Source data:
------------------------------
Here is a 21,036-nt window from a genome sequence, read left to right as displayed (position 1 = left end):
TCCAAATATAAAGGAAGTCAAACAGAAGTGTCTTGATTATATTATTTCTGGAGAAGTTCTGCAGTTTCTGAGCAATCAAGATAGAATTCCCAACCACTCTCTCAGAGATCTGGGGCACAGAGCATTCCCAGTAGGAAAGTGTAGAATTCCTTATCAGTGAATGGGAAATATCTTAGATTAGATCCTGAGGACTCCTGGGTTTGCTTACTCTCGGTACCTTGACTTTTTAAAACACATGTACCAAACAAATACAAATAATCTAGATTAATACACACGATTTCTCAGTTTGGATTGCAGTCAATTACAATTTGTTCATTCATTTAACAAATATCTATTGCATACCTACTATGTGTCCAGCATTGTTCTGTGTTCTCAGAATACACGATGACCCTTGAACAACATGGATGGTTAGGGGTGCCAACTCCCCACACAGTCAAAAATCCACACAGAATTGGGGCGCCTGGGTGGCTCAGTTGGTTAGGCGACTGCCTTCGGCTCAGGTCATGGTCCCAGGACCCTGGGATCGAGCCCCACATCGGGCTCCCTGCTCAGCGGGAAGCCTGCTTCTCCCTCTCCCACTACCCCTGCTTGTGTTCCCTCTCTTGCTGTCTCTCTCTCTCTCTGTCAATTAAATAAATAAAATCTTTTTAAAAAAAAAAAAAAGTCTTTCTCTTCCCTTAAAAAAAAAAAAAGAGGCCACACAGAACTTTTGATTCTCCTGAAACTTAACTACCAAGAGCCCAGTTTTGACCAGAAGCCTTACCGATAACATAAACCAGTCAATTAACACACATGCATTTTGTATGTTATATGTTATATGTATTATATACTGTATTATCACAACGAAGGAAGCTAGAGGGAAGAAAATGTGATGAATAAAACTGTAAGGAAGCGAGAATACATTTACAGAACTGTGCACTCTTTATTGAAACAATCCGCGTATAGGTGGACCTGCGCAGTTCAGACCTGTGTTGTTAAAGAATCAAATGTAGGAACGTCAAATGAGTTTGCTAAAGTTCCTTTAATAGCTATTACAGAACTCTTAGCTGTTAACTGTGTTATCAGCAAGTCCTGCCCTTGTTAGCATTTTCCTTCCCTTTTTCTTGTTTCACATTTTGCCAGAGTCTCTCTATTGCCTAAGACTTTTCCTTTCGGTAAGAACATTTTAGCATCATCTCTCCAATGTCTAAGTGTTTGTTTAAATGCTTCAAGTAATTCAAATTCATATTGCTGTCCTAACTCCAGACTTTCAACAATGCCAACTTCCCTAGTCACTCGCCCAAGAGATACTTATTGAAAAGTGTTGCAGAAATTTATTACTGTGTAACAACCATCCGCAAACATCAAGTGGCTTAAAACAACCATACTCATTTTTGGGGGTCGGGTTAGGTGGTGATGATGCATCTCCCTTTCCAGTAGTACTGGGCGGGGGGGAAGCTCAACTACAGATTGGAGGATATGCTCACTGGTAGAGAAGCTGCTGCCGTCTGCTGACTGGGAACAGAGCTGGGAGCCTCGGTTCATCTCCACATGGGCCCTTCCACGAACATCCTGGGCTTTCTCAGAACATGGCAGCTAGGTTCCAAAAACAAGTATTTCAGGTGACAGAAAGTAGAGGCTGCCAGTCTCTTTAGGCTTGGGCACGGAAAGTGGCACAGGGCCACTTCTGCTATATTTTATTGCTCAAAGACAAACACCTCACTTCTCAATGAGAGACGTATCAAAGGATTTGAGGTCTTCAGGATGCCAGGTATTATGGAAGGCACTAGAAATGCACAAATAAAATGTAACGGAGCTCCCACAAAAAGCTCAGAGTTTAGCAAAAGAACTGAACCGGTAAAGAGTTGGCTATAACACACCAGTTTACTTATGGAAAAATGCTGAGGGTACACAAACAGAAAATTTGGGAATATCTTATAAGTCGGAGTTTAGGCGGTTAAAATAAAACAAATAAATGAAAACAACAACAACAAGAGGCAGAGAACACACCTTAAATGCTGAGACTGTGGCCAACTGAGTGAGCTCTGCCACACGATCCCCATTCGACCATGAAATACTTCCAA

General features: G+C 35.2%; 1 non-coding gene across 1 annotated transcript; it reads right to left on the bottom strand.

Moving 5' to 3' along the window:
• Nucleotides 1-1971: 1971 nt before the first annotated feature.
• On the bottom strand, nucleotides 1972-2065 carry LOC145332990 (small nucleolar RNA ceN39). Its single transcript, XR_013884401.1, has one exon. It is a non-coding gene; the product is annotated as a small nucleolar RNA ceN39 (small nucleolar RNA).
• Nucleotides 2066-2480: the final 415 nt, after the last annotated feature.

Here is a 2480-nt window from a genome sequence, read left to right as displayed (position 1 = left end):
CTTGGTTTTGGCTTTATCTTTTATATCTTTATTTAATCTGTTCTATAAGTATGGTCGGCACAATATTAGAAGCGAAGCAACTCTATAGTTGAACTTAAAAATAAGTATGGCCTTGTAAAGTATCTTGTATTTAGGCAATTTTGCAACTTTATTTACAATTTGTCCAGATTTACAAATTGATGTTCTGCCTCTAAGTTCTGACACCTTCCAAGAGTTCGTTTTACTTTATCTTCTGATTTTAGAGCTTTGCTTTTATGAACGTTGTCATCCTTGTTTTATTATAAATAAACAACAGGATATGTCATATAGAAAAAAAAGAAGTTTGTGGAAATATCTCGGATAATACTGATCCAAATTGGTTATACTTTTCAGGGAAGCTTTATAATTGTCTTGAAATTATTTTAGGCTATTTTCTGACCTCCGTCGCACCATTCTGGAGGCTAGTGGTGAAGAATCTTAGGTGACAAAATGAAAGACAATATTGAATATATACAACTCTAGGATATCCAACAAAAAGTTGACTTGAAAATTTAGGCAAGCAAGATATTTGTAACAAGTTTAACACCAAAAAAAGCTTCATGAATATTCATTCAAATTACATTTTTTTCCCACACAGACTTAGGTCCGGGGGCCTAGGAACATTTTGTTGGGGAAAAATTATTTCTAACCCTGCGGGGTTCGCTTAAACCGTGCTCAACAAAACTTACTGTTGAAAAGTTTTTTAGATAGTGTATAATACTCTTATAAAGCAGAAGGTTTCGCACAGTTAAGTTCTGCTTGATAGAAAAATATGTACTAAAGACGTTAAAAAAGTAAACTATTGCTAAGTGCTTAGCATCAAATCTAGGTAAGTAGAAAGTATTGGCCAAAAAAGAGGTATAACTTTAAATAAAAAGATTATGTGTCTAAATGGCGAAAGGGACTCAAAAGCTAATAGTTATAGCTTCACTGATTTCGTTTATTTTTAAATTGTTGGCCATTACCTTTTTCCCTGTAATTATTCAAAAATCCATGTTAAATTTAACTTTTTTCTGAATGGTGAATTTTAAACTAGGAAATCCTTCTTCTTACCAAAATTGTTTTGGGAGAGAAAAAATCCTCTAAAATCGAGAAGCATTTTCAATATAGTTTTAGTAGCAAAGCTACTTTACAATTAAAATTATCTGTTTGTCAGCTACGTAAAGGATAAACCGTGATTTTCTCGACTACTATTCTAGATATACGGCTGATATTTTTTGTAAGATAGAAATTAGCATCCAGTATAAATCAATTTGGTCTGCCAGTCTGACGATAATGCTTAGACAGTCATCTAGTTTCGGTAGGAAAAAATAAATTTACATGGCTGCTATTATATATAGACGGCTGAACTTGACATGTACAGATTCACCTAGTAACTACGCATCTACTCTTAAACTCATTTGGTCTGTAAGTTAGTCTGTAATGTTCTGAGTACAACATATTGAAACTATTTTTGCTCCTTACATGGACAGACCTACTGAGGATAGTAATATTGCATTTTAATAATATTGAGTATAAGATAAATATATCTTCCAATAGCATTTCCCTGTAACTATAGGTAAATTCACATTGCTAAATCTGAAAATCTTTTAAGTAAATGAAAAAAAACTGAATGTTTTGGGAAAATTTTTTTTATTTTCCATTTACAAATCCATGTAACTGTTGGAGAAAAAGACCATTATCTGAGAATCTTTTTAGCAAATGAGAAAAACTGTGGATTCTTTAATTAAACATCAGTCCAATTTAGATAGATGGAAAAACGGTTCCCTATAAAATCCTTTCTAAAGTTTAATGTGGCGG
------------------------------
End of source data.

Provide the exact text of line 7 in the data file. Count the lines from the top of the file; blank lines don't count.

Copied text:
• Nucleotides 2066-2480: the final 415 nt, after the last annotated feature.